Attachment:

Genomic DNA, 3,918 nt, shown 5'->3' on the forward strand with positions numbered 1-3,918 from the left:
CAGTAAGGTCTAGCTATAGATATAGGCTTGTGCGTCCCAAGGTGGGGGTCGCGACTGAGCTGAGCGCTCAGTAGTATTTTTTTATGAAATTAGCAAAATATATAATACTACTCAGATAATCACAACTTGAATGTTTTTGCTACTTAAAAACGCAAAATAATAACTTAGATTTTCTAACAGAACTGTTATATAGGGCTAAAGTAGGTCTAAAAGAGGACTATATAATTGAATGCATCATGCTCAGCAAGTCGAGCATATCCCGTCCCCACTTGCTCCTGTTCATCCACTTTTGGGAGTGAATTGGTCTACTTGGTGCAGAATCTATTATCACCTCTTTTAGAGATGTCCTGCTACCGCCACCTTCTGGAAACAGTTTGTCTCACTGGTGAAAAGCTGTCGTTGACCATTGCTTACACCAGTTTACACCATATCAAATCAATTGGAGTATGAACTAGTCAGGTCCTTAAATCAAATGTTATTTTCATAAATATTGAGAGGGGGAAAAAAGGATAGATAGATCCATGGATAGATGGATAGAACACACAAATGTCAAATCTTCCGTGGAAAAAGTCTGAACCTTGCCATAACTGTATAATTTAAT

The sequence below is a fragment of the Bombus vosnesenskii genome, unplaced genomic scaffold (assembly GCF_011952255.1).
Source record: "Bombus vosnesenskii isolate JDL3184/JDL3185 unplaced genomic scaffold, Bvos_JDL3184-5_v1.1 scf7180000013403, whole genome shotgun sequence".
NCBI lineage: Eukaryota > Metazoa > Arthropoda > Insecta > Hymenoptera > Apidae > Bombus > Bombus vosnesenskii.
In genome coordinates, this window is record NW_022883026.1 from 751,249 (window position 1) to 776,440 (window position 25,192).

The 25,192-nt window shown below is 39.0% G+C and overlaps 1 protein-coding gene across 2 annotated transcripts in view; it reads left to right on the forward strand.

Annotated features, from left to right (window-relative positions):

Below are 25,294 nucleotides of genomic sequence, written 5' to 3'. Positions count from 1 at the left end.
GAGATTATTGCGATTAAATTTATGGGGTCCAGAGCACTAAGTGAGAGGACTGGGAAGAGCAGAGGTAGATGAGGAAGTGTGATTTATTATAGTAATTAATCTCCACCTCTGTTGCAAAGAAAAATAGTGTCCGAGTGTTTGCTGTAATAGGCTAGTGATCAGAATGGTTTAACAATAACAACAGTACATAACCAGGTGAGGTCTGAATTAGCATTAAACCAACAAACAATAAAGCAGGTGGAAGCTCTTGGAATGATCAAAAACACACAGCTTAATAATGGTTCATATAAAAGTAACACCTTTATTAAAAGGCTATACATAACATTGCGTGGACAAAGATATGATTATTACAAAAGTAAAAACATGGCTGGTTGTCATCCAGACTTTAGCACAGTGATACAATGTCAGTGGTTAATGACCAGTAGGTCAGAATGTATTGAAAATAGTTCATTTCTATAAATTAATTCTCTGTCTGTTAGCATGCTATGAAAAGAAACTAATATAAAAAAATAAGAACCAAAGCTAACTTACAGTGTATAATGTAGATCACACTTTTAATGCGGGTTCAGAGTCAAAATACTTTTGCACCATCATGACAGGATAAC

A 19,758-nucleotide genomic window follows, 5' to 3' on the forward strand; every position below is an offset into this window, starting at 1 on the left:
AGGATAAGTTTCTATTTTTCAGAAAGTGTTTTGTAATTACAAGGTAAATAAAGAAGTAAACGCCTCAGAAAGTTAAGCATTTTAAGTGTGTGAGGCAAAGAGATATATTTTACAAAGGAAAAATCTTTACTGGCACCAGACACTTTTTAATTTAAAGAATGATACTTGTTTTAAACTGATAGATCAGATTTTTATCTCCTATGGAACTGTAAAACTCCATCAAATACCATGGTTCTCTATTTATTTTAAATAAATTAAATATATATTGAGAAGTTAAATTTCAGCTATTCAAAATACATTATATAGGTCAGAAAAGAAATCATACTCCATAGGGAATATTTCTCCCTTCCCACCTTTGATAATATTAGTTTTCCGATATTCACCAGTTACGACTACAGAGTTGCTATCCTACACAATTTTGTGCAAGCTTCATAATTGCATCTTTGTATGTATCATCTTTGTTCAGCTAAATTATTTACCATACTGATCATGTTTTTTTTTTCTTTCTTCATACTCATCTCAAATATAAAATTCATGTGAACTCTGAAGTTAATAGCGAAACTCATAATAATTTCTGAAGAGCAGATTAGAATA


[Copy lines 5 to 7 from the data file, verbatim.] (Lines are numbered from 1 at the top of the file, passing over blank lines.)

NCBI lineage: Eukaryota > Metazoa > Arthropoda > Insecta > Hymenoptera > Apidae > Bombus > Bombus vosnesenskii.
In genome coordinates, this window is record NW_022883026.1 from 751,249 (window position 1) to 776,440 (window position 25,192).

The 25,192-nt window shown below is 39.0% G+C and overlaps 1 protein-coding gene across 2 annotated transcripts in view; it reads left to right on the forward strand.